The Ultimate Disney Vacation Club Guide

by Shaun Brouwer | Release Date: January 5, 2016 | Availability: Print, Kindle

DVC for Dummies

The Disney Vacation Club (DVC) is called Disney's "best-kept secret". Secret no more! DVC expert Shaun Brouwer reveals the ins and outs of buying into the DVC, getting the most out of your membership, exploiting little-known techniques, and enjoying its many discounts and rewards.

Joining the DVC isn't cheap. Disney wants you to pay the max, but it's possible to save thousands up-front. Brouwer shows you how. Once you become a DVC member, getting the reservation you want, when you want it, can be surprisingly challenging. Brouwer shows you how to do that, too.

This first-ever, all-in-one guide to the DVC includes:

  • The merits of buying into the DVC through the resale market rather than buying in through Disney
  • Demystification of such DVC concepts as use year, point banking, point borrowing, wishlists, one-time use, and more.
  • An essential primer on DVC points, including insider techniques and how to squeeze every last bit of pixie dust from your points
  • Comprehensive coverage of the multitudinous DVC discounts
  • Plus, detailed financial analyses, using the Parr family from The Incredibles (just to keep it interesting!)


Table of Contents


Chapter 1: What Is the Disney Vacation Club?

Chapter 2: Is the DVC Right for You?

Chapter 3: Getting Started

Chapter 4: Buying Resale

Chapter 5: Using DVC

Chapter 6: DVC Discounts and Perks

Chapter 7: Tips and Tricks

Chapter 8: DVC Resorts

Chapter 9: Frequently Asked Questions

Chapter 10: Before You Go

I became a Disney fanatic at an early age. I grew up on Disney, visiting Disney World every year during spring break with my family, reading books about the theme parks, listening to Disney music, and watching Disney movies. My first memory of Walt Disney World dates back to the 1984. Up until that point, my family had stopped at Disney World for the day during trips to Florida, but we had never actually stayed on Disney property. The previous year, 1983, marked my father’s 10-year anniversary with his employer, and as a reward for being a loyal employee for all those years, the company offered to pay for our next family vacation. Now, my dad was never one to splurge, but since the company was paying for it, he decided that this time he would do just that. And so began our first Disney trip the following spring.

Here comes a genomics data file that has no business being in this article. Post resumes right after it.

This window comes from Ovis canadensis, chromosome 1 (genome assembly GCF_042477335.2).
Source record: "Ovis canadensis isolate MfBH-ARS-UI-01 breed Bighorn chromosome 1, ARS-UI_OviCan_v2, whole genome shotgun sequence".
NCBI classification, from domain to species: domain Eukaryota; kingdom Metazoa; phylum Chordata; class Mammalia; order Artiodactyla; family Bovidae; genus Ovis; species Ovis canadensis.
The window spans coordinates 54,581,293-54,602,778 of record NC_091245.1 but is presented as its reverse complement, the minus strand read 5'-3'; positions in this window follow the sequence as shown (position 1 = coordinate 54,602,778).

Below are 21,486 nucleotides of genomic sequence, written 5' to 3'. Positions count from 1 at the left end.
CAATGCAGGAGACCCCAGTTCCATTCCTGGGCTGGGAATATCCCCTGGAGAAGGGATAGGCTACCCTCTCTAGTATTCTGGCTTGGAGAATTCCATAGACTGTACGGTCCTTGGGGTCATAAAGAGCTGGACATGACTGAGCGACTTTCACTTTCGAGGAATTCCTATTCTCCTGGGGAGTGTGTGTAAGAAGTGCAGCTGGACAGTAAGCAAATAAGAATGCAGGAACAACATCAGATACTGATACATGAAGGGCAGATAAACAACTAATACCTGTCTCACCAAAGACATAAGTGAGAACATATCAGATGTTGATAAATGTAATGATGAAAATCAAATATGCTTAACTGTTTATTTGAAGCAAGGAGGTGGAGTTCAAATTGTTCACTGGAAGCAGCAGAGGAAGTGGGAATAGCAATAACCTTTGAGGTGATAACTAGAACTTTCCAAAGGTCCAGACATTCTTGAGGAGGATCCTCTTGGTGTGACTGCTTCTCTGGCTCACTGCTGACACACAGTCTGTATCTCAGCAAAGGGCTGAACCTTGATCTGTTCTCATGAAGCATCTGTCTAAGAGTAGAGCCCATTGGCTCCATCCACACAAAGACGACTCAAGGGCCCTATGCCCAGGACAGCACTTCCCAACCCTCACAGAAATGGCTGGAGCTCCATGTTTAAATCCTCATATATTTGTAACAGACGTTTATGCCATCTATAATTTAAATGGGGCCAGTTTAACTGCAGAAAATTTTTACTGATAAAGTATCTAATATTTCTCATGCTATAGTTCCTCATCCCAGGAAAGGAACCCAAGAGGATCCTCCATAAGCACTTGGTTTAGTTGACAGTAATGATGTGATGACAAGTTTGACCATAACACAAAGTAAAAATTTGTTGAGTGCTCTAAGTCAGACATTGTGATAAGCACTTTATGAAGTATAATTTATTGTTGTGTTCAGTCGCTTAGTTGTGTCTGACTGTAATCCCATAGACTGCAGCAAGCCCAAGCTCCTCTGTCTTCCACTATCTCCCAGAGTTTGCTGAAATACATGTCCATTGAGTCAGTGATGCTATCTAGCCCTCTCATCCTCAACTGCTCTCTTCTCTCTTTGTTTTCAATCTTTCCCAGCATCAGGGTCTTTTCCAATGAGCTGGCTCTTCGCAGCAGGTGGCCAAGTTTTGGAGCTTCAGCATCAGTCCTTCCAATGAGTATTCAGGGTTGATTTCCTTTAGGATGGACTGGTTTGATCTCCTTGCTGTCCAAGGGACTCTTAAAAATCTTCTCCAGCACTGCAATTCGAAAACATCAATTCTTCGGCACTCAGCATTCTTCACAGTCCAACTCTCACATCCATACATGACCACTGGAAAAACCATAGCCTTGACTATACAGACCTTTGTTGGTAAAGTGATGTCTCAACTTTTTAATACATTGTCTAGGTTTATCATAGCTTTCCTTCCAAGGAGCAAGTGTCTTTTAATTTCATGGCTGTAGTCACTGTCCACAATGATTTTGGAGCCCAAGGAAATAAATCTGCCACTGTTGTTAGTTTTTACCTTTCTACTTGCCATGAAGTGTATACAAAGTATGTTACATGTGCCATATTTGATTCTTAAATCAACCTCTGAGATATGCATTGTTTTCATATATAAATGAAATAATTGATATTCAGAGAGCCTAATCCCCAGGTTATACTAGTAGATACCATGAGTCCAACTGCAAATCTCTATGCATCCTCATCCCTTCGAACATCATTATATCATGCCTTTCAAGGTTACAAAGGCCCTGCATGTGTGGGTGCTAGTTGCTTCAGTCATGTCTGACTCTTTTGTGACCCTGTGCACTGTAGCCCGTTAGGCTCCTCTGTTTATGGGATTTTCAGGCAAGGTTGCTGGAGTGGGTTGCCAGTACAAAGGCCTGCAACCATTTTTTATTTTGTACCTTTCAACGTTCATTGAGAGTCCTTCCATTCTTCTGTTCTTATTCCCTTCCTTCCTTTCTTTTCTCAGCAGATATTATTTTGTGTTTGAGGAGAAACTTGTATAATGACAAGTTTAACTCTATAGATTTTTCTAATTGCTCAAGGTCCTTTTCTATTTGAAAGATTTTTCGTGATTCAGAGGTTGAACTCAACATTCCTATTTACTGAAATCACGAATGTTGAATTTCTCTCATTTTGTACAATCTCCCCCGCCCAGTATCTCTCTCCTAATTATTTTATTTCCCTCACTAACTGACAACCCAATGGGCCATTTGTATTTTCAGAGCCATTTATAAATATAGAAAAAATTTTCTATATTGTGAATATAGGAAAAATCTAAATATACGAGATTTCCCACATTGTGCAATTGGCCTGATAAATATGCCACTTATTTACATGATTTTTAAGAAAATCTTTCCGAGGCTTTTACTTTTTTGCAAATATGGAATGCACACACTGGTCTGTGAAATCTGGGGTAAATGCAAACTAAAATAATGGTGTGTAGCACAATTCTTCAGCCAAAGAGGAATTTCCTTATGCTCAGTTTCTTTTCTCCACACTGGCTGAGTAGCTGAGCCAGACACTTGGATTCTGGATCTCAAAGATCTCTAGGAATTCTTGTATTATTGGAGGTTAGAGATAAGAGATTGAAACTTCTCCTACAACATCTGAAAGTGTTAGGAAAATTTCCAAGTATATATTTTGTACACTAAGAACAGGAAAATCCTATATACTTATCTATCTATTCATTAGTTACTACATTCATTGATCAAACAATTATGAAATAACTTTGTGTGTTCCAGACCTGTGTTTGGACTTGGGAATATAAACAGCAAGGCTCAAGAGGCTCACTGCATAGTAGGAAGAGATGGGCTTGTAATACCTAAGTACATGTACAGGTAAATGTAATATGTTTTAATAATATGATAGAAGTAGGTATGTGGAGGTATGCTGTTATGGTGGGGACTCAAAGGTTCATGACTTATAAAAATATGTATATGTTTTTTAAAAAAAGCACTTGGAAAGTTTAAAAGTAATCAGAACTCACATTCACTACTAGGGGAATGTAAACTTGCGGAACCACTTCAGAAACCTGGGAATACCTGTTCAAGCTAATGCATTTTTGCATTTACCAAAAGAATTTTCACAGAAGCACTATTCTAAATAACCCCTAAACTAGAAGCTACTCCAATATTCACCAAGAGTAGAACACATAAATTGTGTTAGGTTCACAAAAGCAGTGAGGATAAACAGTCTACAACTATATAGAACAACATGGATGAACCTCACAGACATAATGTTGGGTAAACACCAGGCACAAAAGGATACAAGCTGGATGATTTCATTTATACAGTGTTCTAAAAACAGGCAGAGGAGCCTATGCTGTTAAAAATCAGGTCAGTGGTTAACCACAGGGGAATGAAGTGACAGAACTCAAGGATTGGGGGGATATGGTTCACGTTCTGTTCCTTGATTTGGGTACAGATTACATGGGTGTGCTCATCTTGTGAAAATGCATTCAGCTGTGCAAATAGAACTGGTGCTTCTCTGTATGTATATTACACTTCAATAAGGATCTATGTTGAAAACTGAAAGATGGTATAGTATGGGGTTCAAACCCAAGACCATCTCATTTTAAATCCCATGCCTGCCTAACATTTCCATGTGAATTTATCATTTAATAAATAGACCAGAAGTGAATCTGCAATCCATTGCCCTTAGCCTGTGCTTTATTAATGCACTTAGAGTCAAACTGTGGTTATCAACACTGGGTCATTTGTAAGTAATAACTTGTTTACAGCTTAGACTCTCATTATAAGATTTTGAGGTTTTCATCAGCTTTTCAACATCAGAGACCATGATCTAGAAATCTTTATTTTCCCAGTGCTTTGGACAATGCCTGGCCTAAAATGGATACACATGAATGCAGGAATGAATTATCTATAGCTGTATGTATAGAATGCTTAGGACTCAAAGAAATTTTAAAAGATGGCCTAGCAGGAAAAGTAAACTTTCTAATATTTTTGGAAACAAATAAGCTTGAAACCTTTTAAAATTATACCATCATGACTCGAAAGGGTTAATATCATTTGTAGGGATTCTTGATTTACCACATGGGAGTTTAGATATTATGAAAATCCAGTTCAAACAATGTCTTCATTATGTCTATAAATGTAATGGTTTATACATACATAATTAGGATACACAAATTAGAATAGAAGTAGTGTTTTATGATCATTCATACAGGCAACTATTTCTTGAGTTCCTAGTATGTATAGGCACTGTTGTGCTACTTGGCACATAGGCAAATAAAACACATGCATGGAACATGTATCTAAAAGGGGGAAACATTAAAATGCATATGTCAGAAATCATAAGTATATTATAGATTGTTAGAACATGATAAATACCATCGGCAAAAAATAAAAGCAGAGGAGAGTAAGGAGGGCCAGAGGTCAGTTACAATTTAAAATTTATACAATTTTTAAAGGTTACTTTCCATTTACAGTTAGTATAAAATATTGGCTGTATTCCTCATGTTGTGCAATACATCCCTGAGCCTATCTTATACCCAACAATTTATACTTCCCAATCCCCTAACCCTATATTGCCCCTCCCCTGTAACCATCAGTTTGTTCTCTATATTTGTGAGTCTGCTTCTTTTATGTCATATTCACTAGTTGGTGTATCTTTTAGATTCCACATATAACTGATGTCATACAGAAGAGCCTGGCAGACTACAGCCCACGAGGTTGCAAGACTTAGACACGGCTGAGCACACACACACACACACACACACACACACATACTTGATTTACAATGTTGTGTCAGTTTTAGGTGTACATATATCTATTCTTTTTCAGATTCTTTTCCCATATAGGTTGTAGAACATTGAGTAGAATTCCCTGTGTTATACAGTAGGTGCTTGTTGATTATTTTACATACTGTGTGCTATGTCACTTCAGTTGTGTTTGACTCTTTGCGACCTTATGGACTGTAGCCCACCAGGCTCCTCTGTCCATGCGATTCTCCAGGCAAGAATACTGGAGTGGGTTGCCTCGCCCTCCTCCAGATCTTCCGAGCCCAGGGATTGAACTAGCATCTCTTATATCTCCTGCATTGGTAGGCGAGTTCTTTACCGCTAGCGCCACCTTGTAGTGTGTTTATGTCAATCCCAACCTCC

Walt Disney World was much different then. There were only two theme parks—the Magic Kingdom and the recently opened Epcot Center—and only a handful of Disney hotels. We didn’t technically stay at a Disney resort; we stayed at the Viscount Hotel, across the street from the Disney Village Marketplace (more recently known as Downtown Disney and currently Disney Springs), so we were basically on Disney property.

This was my first memory of WDW, and boy did it make an impression on me! We did a lot of great things on that trip, incluidng a character breakfast with Chip ‘n’ Dale on the Empress Lilly, dinner at the Polynesian Luau, and visits to the parks, of course. The trip got our family hooked on Disney World. My parents wanted to come back each year, but needed to figure out a way to do that without breaking the bank, and Disney had a solution: Fort Wilderness Campground. We had always been campers, and had a pop-up camper that we used for shorter trips during the summer—mostly in local campgrounds and state parks. Since we already had a camper, staying at Fort Wilderness was a natural choice; we just had to tow the camper a little farther—over a thousand miles this time!

And so began our yearly spring break treks to Walt Disney World. Our trips weren’t extravagant, but as kids we thought they were great. The theming of Fort Wilderness was perfect for me and my two older brothers. On top of that, the Contemporary Resort was just a boat ride away, and had what any kid growing up in the 1980s would love—a gigantic arcade known as the Fiesta Fun Center. And once we were at the Contemporary, getting anywhere else was easy, thanks to the monorail.

We usually only went to one park each year, but since there were only two parks at that time it didn’t really seem like a big deal to us. There was a seemingly endless amount of activities at Fort Wilderness, and Disney World as a whole, to keep us plenty busy. We would visit the now-closed River Country water park, Discovery Island zoological park in the middle of Bay Lake, and rent bikes or canoes for the day. As time went on and my older brothers moved out and started their own families and it got to be just me and my parents on Disney trips, my dad started to get a little tired of lugging that pop-up camper all the way down to Florida each year.

When I met my wife I was thrilled to find out that she, too, grew up visiting Disney World each year. For our honeymoon, I don’t think either of us gave it a second thought: we were going to Disney World. We had a magical honeymoon at Wilderness Lodge, with a Disney cruise tacked on. We assumed we’d vacation at Disney World each year, just as we’d done when we were kids, but reality (and kids of our own) set in. Our visits became less frequent.

On one of those visits, we noticed that Disney was going to be giving a presentation on the Disney Vacation Club (DVC) My wife wanted to go and listen to it, but I was hesitant. We had a bad timeshare presentation experience once, and I didn’t want to go through that again. Plus, wasn’t the Disney Vacation Club for rich people? Despite these reservations, we decided to attend.

We were pleasantly surprised to find that it was a very informative and low-pressure presentation, and both of us really like what we heard. I started running the numbers in my head and began to realize that joining the DVC might be just the thing to enable us to resume our yearly visits to Disney World. The hardest part would be coming up with the money to buy in, but I figured I could sell my travel trailer and use that money to buy into the club. And while there are recurring yearly costs for owning a DVC contract (maintenance fees), I reasoned that I would still be ahead because these fees would be much less than what I was paying for insurance, storage, and maintenance on my travel trailer. There were also financing options for buying in, but I really didn’t want to go down that route if I didn’t have to. The biggest revelation to me in all of this was that we could lock in our yearly vacations at today’s prices for the next 40–50 years!